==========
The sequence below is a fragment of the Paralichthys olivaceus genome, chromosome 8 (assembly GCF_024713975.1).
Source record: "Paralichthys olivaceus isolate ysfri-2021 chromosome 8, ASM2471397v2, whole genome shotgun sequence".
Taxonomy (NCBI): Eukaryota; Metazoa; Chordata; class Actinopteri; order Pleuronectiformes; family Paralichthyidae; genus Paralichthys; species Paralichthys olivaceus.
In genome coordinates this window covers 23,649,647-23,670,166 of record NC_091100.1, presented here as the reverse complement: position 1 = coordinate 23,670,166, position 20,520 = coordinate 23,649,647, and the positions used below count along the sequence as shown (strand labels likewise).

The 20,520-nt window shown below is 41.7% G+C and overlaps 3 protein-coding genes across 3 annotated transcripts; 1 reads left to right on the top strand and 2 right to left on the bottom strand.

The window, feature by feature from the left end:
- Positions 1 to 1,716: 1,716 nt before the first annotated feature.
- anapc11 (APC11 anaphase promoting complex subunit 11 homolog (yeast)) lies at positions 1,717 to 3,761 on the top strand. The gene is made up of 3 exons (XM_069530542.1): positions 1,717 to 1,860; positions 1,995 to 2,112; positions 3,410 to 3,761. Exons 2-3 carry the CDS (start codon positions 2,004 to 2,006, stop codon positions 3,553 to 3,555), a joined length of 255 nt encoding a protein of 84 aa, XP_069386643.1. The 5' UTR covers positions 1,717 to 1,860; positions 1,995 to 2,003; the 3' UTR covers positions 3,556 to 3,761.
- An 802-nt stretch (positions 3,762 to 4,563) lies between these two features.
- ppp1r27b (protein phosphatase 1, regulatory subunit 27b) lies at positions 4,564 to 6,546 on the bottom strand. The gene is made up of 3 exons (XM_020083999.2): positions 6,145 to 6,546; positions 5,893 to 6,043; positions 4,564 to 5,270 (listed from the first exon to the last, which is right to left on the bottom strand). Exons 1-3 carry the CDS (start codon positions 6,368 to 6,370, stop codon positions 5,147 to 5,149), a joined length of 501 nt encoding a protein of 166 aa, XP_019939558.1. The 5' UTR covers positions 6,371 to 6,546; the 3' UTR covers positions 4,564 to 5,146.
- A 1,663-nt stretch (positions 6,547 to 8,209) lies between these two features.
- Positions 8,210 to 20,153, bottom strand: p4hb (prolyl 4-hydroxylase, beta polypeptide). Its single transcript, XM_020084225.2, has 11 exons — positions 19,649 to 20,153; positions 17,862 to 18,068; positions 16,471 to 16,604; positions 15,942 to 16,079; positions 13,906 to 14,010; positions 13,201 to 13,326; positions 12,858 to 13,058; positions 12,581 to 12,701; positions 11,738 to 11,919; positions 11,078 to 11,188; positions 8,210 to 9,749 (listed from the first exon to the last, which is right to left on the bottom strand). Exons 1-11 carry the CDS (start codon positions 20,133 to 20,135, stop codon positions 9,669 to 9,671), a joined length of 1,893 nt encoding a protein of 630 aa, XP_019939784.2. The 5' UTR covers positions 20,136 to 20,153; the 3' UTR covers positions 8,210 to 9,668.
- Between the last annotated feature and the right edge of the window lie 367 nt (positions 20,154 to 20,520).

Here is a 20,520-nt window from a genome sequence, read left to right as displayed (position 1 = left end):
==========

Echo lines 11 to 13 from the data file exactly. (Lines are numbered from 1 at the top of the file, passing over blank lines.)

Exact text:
- A 1,663-nt stretch (positions 6,547 to 8,209) lies between these two features.
- Positions 8,210 to 20,153, bottom strand: p4hb (prolyl 4-hydroxylase, beta polypeptide). Its single transcript, XM_020084225.2, has 11 exons — positions 19,649 to 20,153; positions 17,862 to 18,068; positions 16,471 to 16,604; positions 15,942 to 16,079; positions 13,906 to 14,010; positions 13,201 to 13,326; positions 12,858 to 13,058; positions 12,581 to 12,701; positions 11,738 to 11,919; positions 11,078 to 11,188; positions 8,210 to 9,749 (listed from the first exon to the last, which is right to left on the bottom strand). Exons 1-11 carry the CDS (start codon positions 20,133 to 20,135, stop codon positions 9,669 to 9,671), a joined length of 1,893 nt encoding a protein of 630 aa, XP_019939784.2. The 5' UTR covers positions 20,136 to 20,153; the 3' UTR covers positions 8,210 to 9,668.
- Between the last annotated feature and the right edge of the window lie 367 nt (positions 20,154 to 20,520).